The various aspects of the invention will now be described in greater detail in connection with a number of exemplary embodiments. To facilitate an understanding of the invention, many aspects of the invention are described in terms of sequences of actions to be performed by elements of a computer system or other hardware capable of executing programmed instructions. It will be recognized that in each of the embodiments, the various actions could be performed by specialized circuits (e.g., discrete logic gates interconnected to perform a specialized function), by program instructions being executed by one or more processors, or by a combination of both. Moreover, the invention can additionally be considered to be embodied entirely within any form of computer readable carrier, such as solid-state memory, magnetic disk, optical disk or carrier wave (such as radio frequency, audio frequency or optical frequency carrier waves) containing an appropriate set of computer instructions that would cause a processor to carry out the techniques described herein. Thus, the various aspects of the invention may be embodied in many different forms, and all such forms are contemplated to be within the scope of the invention. For each of the various aspects of the invention, any such form of embodiments may be referred to herein as “logic configured to” perform a described action, or alternatively as “logic that” performs a described action.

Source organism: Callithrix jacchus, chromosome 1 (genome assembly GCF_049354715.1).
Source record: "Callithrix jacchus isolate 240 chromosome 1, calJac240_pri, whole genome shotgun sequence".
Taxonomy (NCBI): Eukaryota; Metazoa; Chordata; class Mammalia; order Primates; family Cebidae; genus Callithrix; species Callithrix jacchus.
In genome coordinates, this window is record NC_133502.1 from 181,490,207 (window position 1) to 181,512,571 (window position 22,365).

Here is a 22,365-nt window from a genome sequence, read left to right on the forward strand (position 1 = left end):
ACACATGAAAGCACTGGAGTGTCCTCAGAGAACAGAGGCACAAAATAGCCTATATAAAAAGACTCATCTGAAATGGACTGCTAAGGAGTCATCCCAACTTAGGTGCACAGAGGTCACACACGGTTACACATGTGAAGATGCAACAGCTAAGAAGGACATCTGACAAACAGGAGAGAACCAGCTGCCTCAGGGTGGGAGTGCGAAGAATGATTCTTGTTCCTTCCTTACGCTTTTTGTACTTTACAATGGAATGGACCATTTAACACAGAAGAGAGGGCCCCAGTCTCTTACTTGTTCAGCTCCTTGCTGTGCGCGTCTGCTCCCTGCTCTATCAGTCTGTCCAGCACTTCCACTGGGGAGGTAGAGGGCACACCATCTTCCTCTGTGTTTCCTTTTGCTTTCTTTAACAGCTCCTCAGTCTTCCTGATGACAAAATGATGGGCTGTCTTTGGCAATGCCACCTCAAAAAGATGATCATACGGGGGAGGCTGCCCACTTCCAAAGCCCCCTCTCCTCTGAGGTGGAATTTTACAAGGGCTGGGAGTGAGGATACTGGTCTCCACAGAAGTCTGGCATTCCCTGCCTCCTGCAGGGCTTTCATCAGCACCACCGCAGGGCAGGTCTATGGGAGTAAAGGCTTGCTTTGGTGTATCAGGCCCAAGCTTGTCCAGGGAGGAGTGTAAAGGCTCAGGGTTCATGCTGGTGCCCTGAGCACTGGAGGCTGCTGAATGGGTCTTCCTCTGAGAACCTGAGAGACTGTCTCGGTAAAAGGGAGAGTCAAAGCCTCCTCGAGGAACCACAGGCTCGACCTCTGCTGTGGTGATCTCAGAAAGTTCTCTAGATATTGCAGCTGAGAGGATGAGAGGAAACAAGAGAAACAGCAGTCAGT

Considered broadly, an aspect of embodiments consistent with the invention involve consolidating even unrelated information items into a single bundling or consolidating them into a single transmitter and/or receiver operation. This not only permits a transceiver to utilize as much of its information passing capability as possible, but also creates longer stretches of transceiver inactivity, during which the transceiver can be operated in a low, power-saving mode.